Harvest America event sees 25,000 professions of faith
Hundreds of thousands in 123 countries also tuned in for the March 6 event via radio, television, Internet stream or remote broadcast at 7,200 host locations, crusade organizers reported, adding that 750 local churches were involved in bringing Harvest America to Texas. More than 350,000 attended or viewed it at a host location or via webcast.
Groups from Southern Baptists of Texas Convention churches joined the 82,000 in attendance inside the stadium and out to hear Laurie's message of hope and salvation from Scripture. SBTC churches also numbered among those providing nearly 5,000 counselors and volunteers that evening.
With the stadium reaching capacity, hundreds milled around large screens outside to watch Laurie's message and Christian entertainers Switchfoot, MercyMe, Lecrae and Chris Tomlin as events within the venue were streamed live on the plaza.
Event organizers reported that 6,300 in attendance responded to the Gospel invitation issued by Laurie. Additionally, more than 18,000 professions of faith were made at host locations and 1,042 more were made through the online webcast, bringing the total number of professions of faith to more than 25,000.
Laurie's message focused on John 3 but included personal illustrations of his childhood with his often-divorced mother and kindly stepfather.
Referencing Clint Eastwood's "The Good, the Bad, and the Ugly," Laurie explained that until her salvation, his mother was "the bad," not unlike the woman at the well in Samaria. His stepfather was "the good," an educated, moral professional who still needed Jesus. As for "the ugly," Laurie explained that this meant, "you and me. You need Jesus."
"The good, the bad, the ugly, that's all of us because of sin," said Laurie, pastor of Harvest Christian Fellowship in Riverside, Calif.
"Everybody needs Jesus, and that means you," he noted. "You need Jesus."
"Everyone is lonely"
Alluding to the millennial generation as "increasingly lonely," and referencing Pew Research Center findings, Laurie said millennials spend 6.5 hours a day on social media. "They have large numbers of friends but an increasing sense of loneliness."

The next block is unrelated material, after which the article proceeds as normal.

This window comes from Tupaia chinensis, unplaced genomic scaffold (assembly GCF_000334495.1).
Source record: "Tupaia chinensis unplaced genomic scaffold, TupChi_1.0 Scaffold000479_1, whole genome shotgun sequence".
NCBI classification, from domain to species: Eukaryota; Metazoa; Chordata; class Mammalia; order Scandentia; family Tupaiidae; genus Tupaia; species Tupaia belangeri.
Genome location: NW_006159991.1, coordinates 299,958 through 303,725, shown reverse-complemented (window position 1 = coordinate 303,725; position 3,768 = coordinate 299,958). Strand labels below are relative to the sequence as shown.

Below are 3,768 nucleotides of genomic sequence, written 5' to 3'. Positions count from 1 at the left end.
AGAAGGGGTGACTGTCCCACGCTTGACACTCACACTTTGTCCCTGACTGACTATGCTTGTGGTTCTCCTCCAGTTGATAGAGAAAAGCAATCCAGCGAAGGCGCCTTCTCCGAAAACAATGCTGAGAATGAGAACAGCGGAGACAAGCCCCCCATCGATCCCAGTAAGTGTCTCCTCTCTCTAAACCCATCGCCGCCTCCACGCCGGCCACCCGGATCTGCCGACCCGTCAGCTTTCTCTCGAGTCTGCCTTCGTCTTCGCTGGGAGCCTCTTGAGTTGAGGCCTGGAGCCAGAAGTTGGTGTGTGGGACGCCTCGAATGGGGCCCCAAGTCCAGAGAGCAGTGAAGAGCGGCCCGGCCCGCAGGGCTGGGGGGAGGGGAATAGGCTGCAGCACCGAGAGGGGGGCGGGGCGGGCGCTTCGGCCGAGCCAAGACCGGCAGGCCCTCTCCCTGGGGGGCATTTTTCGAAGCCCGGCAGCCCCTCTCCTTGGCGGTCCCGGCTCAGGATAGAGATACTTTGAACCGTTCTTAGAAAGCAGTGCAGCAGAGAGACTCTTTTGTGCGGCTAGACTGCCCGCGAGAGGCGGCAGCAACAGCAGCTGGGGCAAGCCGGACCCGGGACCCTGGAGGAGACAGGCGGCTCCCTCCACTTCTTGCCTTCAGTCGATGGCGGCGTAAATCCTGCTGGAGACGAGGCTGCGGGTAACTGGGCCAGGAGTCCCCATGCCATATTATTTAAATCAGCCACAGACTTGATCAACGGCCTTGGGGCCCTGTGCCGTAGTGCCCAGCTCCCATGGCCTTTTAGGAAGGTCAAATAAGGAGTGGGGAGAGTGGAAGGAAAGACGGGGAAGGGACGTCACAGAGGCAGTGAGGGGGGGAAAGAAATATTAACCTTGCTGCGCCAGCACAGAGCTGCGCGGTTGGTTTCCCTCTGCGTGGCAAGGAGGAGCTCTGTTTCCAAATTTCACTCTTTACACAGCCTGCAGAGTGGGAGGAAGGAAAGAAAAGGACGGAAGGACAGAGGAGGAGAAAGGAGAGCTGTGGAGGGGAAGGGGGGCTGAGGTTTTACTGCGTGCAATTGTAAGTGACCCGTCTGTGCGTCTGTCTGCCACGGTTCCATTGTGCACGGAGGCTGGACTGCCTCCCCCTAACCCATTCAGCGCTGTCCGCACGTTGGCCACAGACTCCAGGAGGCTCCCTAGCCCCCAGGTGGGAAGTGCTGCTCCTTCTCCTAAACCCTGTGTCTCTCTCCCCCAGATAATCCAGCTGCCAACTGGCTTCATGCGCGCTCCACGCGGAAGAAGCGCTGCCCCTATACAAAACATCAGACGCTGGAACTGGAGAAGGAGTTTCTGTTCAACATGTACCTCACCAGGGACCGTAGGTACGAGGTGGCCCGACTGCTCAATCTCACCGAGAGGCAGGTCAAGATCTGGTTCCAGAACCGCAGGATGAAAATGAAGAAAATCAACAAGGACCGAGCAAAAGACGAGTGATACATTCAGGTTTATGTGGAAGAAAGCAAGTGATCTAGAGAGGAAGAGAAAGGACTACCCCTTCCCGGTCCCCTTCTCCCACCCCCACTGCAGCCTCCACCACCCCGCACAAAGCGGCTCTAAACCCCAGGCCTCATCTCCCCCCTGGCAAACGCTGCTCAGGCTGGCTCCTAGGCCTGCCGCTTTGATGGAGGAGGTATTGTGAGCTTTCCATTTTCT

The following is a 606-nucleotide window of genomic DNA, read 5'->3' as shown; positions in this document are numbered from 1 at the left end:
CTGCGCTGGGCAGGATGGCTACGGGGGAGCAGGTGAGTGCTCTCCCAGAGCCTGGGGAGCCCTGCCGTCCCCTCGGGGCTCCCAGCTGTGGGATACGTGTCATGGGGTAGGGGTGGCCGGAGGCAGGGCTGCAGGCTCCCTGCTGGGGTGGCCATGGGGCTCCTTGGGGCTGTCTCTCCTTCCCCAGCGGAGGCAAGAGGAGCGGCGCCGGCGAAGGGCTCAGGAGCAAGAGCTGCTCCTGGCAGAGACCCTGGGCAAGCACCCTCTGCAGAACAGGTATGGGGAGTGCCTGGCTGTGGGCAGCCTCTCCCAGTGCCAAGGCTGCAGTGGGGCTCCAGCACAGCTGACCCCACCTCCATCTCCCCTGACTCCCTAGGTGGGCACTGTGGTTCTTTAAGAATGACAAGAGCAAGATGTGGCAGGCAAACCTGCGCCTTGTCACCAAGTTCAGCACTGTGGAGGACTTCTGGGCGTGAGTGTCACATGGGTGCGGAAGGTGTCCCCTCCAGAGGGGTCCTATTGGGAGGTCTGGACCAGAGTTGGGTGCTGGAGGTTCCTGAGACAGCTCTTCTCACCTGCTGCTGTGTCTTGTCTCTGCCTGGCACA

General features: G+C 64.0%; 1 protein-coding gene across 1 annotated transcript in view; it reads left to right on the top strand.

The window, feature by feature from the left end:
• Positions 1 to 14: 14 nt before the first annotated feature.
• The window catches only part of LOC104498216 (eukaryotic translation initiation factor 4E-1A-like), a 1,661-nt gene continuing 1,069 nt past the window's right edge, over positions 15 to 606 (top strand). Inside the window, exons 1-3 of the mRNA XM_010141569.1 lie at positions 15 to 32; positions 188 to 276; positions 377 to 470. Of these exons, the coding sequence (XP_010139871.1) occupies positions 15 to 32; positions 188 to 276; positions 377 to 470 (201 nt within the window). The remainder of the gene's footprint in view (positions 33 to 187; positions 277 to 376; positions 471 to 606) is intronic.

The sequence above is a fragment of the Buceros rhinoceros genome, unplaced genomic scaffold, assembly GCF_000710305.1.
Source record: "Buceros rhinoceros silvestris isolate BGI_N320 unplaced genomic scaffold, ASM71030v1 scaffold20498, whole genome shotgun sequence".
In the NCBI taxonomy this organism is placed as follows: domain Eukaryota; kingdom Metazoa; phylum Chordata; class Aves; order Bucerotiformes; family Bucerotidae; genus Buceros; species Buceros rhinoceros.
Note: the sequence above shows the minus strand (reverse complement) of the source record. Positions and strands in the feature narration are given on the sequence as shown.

Affirming salvation through faith, Laurie underscored the insufficiency of religious beliefs for salvation. "Heaven is not for good people," he said. "Heaven is for forgiven people. You don't need a little religion. You need a lot of Jesus."
Laurie emphasized John 3:16, focusing on God's love. "The thief on the cross was probably a murderer, a terrorist, planning to overthrow Rome," he said. "Jesus said, 'Today you will be with me in paradise.' It's a gift."
Laurie closed by presenting the plan of salvation and an invitation to the assembled crowd to confess their sins and acknowledge Christ as savior.
"Today is the day of salvation. Now is your time," he said. "Acknowledge that Jesus died for you. Repent. Change your direction. Hang a U-turn in the road of life, and go to God."
Those receiving counseling and prayer also received Bibles from Harvest America staff and volunteers. Among volunteers and those in attendance from SBTC churches, were Prestonwood Baptist in Plano and First Baptist Dallas.
Prestonwood Baptist Church of Plano supplied nearly 1,000 volunteers as decision counselors, choir members, ushers, security staff and parking attendants in addition to contributing more than $100,000 to help cover Harvest America expenses before the event.
"Harvest America was exceedingly more than we could have asked for or expected," said Prestonwood pastor Jack Graham after the event. "To see thousands streaming down to the field at AT&T Stadium after the invitation is a sight that will be etched in our memories forever. My prayer is that Harvest America will be a catalyst for a renewed commitment to evangelism by churches all over the world."
Graham noted, "As for Prestonwood, our involvement and preparation for months leading up to March 6 were truly a blessing as they led us to become even more evangelistic in our approach to everyday ministry."
"Harvest America has come and gone," Graham said, "but the harvest is still plentiful in North Texas and there is much to do as the Church."
Smaller churches were engaged as well. First Baptist Church of Bullard brought eight adults and 24 youth, one of whom made a profession of faith.
"We were surprised by the turnout," said Tony Shafer, First Baptist Church's youth pastor. "We arrived an hour before the event and barely got seats behind the black curtain. We watched the evening on the Jumbotron. This did not ruin the evening at all. Just being there, bringing students from a small town, seeing [82,000] people worshiping God, made a huge impact. The message was spot on. God touched us and moved us. I know the evening will have an impact on lives moving forward."
Amy Fullen, who attended as a volunteer from First Baptist with her daughter, a high school senior, echoed Shafer's enthusiasm. "It was wonderful to be in the mass of Christians like we've never seen and good to see the diversity, too," she said. "People came from all walks of life. The message was just what our group needed."
SBTC Director of Evangelism Nathan Lorick said Harvest America "was a great example of how God uses churches working together for the common goal of the Gospel being proclaimed."
"I am convinced that God will continue to use SBTC churches in the same way across Texas," he said, "as we work together to see one million homes reached with the Gospel."
Watch the archived webcast at http://harvestamerica.com/texas-2016/home.html.